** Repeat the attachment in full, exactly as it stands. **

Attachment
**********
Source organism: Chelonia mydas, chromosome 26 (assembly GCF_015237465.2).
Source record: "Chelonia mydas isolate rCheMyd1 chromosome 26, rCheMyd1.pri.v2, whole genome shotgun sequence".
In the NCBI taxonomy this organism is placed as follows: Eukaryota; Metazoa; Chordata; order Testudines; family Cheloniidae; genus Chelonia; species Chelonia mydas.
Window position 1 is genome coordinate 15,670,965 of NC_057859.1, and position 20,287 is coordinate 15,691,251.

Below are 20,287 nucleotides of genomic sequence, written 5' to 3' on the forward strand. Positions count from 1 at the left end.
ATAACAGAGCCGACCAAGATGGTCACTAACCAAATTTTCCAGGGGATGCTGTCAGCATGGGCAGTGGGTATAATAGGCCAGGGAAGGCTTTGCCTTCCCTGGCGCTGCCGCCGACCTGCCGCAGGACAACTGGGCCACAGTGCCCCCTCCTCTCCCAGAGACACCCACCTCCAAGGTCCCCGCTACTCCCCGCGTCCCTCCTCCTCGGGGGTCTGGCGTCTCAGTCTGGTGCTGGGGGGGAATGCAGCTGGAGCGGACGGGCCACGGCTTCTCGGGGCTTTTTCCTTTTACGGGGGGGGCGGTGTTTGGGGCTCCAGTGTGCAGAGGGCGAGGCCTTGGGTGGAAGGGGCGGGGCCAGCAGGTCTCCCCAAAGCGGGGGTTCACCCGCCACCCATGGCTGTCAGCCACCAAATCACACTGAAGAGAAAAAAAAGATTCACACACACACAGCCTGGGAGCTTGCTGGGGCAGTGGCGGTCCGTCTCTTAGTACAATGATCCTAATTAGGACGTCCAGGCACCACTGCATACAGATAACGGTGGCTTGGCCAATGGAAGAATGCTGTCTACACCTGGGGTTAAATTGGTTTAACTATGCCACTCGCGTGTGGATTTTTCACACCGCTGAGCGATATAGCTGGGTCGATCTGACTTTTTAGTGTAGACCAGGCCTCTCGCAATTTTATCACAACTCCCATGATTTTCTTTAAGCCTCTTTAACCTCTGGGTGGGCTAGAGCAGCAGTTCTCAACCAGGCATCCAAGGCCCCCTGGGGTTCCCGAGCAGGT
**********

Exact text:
Source organism: Chelonia mydas, chromosome 26 (assembly GCF_015237465.2).
Source record: "Chelonia mydas isolate rCheMyd1 chromosome 26, rCheMyd1.pri.v2, whole genome shotgun sequence".
In the NCBI taxonomy this organism is placed as follows: Eukaryota; Metazoa; Chordata; order Testudines; family Cheloniidae; genus Chelonia; species Chelonia mydas.
Window position 1 is genome coordinate 15,670,965 of NC_057859.1, and position 20,287 is coordinate 15,691,251.

Below are 20,287 nucleotides of genomic sequence, written 5' to 3' on the forward strand. Positions count from 1 at the left end.
ATAACAGAGCCGACCAAGATGGTCACTAACCAAATTTTCCAGGGGATGCTGTCAGCATGGGCAGTGGGTATAATAGGCCAGGGAAGGCTTTGCCTTCCCTGGCGCTGCCGCCGACCTGCCGCAGGACAACTGGGCCACAGTGCCCCCTCCTCTCCCAGAGACACCCACCTCCAAGGTCCCCGCTACTCCCCGCGTCCCTCCTCCTCGGGGGTCTGGCGTCTCAGTCTGGTGCTGGGGGGGAATGCAGCTGGAGCGGACGGGCCACGGCTTCTCGGGGCTTTTTCCTTTTACGGGGGGGGCGGTGTTTGGGGCTCCAGTGTGCAGAGGGCGAGGCCTTGGGTGGAAGGGGCGGGGCCAGCAGGTCTCCCCAAAGCGGGGGTTCACCCGCCACCCATGGCTGTCAGCCACCAAATCACACTGAAGAGAAAAAAAAGATTCACACACACACAGCCTGGGAGCTTGCTGGGGCAGTGGCGGTCCGTCTCTTAGTACAATGATCCTAATTAGGACGTCCAGGCACCACTGCATACAGATAACGGTGGCTTGGCCAATGGAAGAATGCTGTCTACACCTGGGGTTAAATTGGTTTAACTATGCCACTCGCGTGTGGATTTTTCACACCGCTGAGCGATATAGCTGGGTCGATCTGACTTTTTAGTGTAGACCAGGCCTCTCGCAATTTTATCACAACTCCCATGATTTTCTTTAAGCCTCTTTAACCTCTGGGTGGGCTAGAGCAGCAGTTCTCAACCAGGCATCCAAGGCCCCCTGGGGTTCCCGAGCAGGT